Mass escape attempts from police stations amid growing anxiety over the disease have ended in bloodshed.
UVL and OVP recorded escape attempts from police stations in Venezuela every week of the pandemic, and InSight Crime counted 74 prisoners killed in jail breaks from police stations. UVL reported that 16 inmates reportedly died during an escape from one station in the state of Zulia.
“These deaths are clearly executions carried out by police against prisoners who have escaped from their cells,” said Nieto Palma.
2. Families Keep Their Loved Ones Alive
The sudden suspension of family visits left inmates unable to subsist, with a lack of food blamed for major riots.
“Families take care of prisoners in Venezuela. In both prisons and police stations, they are in charge of taking food or medicine when they’re sick. Authorities do absolutely nothing for this,” Nieto Palma said.
While the decision to suspend visits was correct to stop an outbreak, there was no protocol on how to carry it out, Carolina Girón, director of OVP, told InSight Crime.
“Since the State cannot provide enough water, food and sanitary products, relatives must be allowed to bring needed items to the entrance of the prison for the staff to deliver them to the right people,” Girón said.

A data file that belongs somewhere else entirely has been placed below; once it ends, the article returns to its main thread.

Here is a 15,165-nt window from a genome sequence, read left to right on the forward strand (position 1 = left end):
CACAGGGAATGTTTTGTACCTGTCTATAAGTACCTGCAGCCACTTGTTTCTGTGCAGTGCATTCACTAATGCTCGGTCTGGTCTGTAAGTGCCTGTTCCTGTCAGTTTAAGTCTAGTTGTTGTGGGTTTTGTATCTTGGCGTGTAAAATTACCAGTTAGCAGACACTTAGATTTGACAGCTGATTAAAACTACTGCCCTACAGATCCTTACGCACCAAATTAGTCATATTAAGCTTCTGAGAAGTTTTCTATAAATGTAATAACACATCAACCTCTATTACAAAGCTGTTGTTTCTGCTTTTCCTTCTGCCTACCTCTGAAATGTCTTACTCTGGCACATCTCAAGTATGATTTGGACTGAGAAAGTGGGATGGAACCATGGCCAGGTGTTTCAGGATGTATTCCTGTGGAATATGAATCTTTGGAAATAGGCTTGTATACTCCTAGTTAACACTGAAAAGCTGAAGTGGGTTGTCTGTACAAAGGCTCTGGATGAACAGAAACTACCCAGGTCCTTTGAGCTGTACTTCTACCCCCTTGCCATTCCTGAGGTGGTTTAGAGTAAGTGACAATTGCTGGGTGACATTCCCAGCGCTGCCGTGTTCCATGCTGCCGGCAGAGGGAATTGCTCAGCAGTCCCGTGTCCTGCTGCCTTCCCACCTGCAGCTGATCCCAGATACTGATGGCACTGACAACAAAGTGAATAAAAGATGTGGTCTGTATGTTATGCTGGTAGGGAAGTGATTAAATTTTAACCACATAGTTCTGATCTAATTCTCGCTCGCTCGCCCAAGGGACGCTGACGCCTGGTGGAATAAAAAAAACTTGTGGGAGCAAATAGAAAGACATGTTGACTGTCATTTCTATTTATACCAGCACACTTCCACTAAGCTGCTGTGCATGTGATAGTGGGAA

Meanwhile, families who have managed to deliver food and other goods to the prisons have had to bribe guards, Girón said. Food often doesn’t reach prisoners also. Inmates told Reuters after the massacre in Los Llanos prison that guards were stealing the little food that was making it behind bars.
“Inside the prison, you pay for everything, to live, to eat, to sleep, to drink water. Prisoners often have to pay twice, once to the guards, and once to the gang leaders inside prison,” Girón said.
3. Deaths Vary By Region
The prison riot in which 47 prisoners were shot and 75 others injured turned Los Llanos into the deadliest prison in Venezuela during the pandemic. Portuguesa state, where Los Llanos is located, only had one other death reported in state facilities, when an inmate at a juvenile detention center died at a hospital amid surgery after reporting severe stomach pain.
While it has no prisons, the state of Zulia tallied 45 inmate deaths in five police stations. The central police facility in San Carlos del Zulia accounted for most of these, with 20. Repeated attempts to capture 84 prisoners after a mass breakout from that police facility in March has left 18 prisoners dead. The escape was allegedly ordered by prison bosses after two inmates died of tuberculosis and nutrition.
The state of Lara saw 36 prisoners die, with 26 dying in prison of malnutrition and tuberculosis, while 10 died in police stations.
InSight Crime’s research suggests that when visits were suspended in prisons in April, deaths shot up across the country. It is unknown to what extent the coronavirus has spread inside Venezuelan prisons, but it is unlikely the government would have the means to stop outbreaks, though over 2,000 prisoners have already been released, and there have been attempts to disinfect prisons.
With no plans announced to resume visits by families and no announcements of more supplies for prisons, deaths are likely to continue to mount.
“A malnourished person is more likely to succumb to any disease,” Girón said.